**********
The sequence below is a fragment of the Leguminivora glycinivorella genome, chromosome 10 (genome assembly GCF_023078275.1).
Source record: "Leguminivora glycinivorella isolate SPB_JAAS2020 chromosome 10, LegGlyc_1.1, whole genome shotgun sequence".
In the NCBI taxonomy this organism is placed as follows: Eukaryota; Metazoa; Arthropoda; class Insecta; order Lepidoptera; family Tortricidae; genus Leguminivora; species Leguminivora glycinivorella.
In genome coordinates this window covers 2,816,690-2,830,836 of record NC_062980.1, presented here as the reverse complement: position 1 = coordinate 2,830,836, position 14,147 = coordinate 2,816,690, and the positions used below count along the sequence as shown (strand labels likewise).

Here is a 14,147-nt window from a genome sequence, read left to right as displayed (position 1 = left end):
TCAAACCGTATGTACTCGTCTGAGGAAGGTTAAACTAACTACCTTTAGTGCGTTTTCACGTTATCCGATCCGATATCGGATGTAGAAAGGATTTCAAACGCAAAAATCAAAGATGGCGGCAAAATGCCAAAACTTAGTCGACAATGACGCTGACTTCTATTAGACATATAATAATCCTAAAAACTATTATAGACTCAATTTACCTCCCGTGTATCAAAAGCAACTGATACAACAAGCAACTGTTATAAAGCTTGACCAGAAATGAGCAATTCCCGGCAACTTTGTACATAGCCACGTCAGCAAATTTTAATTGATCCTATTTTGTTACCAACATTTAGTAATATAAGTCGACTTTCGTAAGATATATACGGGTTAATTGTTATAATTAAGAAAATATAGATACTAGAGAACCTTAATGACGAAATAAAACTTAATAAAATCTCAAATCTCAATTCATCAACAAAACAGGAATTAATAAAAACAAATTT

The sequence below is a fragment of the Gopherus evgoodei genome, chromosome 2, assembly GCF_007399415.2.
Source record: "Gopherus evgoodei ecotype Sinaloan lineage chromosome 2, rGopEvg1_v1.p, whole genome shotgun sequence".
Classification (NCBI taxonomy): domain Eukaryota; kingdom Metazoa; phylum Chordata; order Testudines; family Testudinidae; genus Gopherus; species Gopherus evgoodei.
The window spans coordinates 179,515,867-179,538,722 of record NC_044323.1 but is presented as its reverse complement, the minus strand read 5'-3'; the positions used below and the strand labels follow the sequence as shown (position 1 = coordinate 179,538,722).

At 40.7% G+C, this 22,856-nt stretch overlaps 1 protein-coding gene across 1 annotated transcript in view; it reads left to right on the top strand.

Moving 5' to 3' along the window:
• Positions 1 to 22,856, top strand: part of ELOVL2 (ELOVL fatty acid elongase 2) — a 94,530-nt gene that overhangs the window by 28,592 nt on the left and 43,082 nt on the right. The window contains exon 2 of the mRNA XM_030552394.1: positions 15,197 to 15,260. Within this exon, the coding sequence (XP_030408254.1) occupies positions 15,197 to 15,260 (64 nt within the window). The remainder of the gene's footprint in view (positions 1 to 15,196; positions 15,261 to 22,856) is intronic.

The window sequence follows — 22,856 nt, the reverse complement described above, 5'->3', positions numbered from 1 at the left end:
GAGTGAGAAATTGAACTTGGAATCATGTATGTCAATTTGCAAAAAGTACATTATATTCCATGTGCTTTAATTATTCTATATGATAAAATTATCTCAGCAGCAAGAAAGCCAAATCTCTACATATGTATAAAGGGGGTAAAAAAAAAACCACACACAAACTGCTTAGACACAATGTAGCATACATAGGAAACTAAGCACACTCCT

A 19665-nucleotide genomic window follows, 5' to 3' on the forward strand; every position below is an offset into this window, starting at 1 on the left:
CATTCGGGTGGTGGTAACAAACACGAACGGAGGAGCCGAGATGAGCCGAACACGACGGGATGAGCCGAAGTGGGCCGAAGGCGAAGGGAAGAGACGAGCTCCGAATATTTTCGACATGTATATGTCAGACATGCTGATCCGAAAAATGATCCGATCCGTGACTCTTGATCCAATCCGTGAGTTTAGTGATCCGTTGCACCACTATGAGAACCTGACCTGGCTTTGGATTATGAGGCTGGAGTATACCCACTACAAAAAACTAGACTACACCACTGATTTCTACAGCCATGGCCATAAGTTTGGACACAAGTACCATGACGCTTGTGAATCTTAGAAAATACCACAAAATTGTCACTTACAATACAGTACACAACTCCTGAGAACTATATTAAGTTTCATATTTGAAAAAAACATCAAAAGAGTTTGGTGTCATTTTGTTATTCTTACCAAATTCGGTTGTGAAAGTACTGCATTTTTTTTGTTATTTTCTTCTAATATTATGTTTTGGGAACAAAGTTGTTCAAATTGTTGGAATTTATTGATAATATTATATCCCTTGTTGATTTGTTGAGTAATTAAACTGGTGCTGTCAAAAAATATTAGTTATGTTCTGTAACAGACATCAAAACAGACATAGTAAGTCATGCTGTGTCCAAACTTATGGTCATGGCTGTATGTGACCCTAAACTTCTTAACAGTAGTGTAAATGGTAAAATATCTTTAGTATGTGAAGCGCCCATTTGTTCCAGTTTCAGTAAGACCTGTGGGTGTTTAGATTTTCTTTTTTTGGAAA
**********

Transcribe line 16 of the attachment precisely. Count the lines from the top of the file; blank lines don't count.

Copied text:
A 19665-nucleotide genomic window follows, 5' to 3' on the forward strand; every position below is an offset into this window, starting at 1 on the left: